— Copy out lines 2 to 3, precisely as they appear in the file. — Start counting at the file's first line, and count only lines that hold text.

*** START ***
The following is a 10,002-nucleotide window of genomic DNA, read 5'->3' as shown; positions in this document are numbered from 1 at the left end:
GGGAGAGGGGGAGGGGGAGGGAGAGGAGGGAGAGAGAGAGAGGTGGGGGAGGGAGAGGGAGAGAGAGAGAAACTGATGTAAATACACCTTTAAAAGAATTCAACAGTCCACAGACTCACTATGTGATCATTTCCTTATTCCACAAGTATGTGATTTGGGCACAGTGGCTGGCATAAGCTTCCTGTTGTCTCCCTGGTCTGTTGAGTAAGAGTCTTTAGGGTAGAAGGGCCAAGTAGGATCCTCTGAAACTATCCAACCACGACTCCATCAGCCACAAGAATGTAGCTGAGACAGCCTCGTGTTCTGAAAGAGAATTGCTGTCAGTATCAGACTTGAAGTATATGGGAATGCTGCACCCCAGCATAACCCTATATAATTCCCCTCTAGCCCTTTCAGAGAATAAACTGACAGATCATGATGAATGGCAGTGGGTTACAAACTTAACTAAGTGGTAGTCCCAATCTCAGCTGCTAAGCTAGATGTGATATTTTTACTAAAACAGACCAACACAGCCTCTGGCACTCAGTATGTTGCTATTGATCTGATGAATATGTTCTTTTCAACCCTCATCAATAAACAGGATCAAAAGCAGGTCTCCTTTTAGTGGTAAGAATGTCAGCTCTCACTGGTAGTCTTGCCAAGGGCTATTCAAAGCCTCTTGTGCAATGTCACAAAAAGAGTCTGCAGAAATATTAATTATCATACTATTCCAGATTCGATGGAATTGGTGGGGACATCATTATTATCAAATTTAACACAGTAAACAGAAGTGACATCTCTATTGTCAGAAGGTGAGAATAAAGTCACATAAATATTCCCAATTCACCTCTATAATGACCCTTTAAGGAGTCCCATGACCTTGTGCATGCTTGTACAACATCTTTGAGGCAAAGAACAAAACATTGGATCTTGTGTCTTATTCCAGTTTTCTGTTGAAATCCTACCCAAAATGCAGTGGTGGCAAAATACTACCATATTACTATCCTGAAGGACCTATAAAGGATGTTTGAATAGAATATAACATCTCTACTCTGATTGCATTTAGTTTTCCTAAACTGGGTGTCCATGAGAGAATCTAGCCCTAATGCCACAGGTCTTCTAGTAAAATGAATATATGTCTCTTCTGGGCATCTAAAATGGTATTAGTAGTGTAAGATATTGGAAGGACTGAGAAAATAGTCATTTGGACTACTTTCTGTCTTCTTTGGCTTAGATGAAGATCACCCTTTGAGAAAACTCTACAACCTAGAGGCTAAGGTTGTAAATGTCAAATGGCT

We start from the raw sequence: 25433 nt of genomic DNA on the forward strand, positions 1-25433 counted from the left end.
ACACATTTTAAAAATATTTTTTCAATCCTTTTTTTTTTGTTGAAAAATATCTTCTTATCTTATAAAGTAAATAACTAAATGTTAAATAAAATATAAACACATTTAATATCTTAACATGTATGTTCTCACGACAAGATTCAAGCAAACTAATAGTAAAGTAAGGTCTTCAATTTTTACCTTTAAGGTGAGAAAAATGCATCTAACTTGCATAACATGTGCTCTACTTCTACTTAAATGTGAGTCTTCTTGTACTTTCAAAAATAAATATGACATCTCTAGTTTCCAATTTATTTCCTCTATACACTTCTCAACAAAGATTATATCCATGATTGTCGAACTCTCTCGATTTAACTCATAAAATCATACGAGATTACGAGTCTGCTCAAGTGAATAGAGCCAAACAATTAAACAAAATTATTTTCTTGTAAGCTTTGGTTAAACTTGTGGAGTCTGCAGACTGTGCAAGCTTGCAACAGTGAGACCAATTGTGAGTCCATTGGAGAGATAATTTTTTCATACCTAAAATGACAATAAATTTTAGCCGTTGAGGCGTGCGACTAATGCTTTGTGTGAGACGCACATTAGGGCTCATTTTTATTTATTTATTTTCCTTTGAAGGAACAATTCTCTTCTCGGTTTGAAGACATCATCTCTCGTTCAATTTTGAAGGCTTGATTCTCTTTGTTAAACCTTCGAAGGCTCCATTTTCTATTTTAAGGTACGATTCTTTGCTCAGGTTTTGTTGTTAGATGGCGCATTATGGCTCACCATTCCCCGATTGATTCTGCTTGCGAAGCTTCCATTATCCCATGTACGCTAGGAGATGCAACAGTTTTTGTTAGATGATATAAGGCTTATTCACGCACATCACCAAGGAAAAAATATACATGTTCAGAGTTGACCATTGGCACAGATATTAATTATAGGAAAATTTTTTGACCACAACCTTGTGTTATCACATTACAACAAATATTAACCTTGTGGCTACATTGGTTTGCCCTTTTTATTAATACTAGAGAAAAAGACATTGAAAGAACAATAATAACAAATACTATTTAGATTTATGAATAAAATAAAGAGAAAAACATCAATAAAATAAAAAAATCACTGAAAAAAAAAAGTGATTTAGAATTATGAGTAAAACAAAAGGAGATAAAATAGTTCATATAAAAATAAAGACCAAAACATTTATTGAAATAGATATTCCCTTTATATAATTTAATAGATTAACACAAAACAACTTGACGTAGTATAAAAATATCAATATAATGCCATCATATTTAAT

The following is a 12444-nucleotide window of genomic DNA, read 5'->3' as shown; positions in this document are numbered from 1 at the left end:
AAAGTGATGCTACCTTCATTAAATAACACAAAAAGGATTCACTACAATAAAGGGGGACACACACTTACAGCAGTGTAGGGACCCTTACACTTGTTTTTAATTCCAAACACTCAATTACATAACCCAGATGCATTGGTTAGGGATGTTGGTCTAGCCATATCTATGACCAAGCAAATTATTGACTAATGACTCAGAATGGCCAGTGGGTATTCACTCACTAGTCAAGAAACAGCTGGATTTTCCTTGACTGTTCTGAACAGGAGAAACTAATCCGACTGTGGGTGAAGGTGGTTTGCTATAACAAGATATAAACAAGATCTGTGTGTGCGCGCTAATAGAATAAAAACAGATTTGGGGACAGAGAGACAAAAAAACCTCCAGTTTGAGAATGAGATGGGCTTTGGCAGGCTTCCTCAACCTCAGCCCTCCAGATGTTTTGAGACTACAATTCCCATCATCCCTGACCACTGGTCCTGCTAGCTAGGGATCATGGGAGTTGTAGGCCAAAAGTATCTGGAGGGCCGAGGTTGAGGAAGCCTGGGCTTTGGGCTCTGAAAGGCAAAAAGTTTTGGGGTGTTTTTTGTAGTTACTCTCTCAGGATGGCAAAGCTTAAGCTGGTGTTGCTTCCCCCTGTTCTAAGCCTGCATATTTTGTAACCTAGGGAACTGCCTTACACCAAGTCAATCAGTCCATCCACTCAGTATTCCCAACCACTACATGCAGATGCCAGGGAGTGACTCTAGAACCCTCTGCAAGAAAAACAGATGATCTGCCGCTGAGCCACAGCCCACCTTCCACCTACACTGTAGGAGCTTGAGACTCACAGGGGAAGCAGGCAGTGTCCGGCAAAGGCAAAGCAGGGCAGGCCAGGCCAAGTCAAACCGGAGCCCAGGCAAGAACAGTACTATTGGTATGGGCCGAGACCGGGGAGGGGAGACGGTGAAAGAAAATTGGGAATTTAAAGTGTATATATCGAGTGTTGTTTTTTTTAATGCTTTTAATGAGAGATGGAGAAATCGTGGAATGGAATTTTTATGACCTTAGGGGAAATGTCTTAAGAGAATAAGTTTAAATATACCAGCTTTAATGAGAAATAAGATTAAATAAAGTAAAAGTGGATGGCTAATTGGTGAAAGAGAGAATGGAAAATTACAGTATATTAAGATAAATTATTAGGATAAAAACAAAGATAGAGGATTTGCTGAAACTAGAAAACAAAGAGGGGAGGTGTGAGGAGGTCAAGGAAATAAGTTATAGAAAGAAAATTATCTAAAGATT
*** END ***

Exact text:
GGGAGAGGGGGAGGGGGAGGGAGAGGAGGGAGAGAGAGAGAGGTGGGGGAGGGAGAGGGAGAGAGAGAGAAACTGATGTAAATACACCTTTAAAAGAATTCAACAGTCCACAGACTCACTATGTGATCATTTCCTTATTCCACAAGTATGTGATTTGGGCACAGTGGCTGGCATAAGCTTCCTGTTGTCTCCCTGGTCTGTTGAGTAAGAGTCTTTAGGGTAGAAGGGCCAAGTAGGATCCTCTGAAACTATCCAACCACGACTCCATCAGCCACAAGAATGTAGCTGAGACAGCCTCGTGTTCTGAAAGAGAATTGCTGTCAGTATCAGACTTGAAGTATATGGGAATGCTGCACCCCAGCATAACCCTATATAATTCCCCTCTAGCCCTTTCAGAGAATAAACTGACAGATCATGATGAATGGCAGTGGGTTACAAACTTAACTAAGTGGTAGTCCCAATCTCAGCTGCTAAGCTAGATGTGATATTTTTACTAAAACAGACCAACACAGCCTCTGGCACTCAGTATGTTGCTATTGATCTGATGAATATGTTCTTTTCAACCCTCATCAATAAACAGGATCAAAAGCAGGTCTCCTTTTAGTGGTAAGAATGTCAGCTCTCACTGGTAGTCTTGCCAAGGGCTATTCAAAGCCTCTTGTGCAATGTCACAAAAAGAGTCTGCAGAAATATTAATTATCATACTATTCCAGATTCGATGGAATTGGTGGGGACATCATTATTATCAAATTTAACACAGTAAACAGAAGTGACATCTCTATTGTCAGAAGGTGAGAATAAAGTCACATAAATATTCCCAATTCACCTCTATAATGACCCTTTAAGGAGTCCCATGACCTTGTGCATGCTTGTACAACATCTTTGAGGCAAAGAACAAAACATTGGATCTTGTGTCTTATTCCAGTTTTCTGTTGAAATCCTACCCAAAATGCAGTGGTGGCAAAATACTACCATATTACTATCCTGAAGGACCTATAAAGGATGTTTGAATAGAATATAACATCTCTACTCTGATTGCATTTAGTTTTCCTAAACTGGGTGTCCATGAGAGAATCTAGCCCTAATGCCACAGGTCTTCTAGTAAAATGAATATATGTCTCTTCTGGGCATCTAAAATGGTATTAGTAGTGTAAGATATTGGAAGGACTGAGAAAATAGTCATTTGGACTACTTTCTGTCTTCTTTGGCTTAGATGAAGATCACCCTTTGAGAAAACTCTACAACCTAGAGGCTAAGGTTGTAAATGTCAAATGGCT

We start from the raw sequence: 25433 nt of genomic DNA on the forward strand, positions 1-25433 counted from the left end.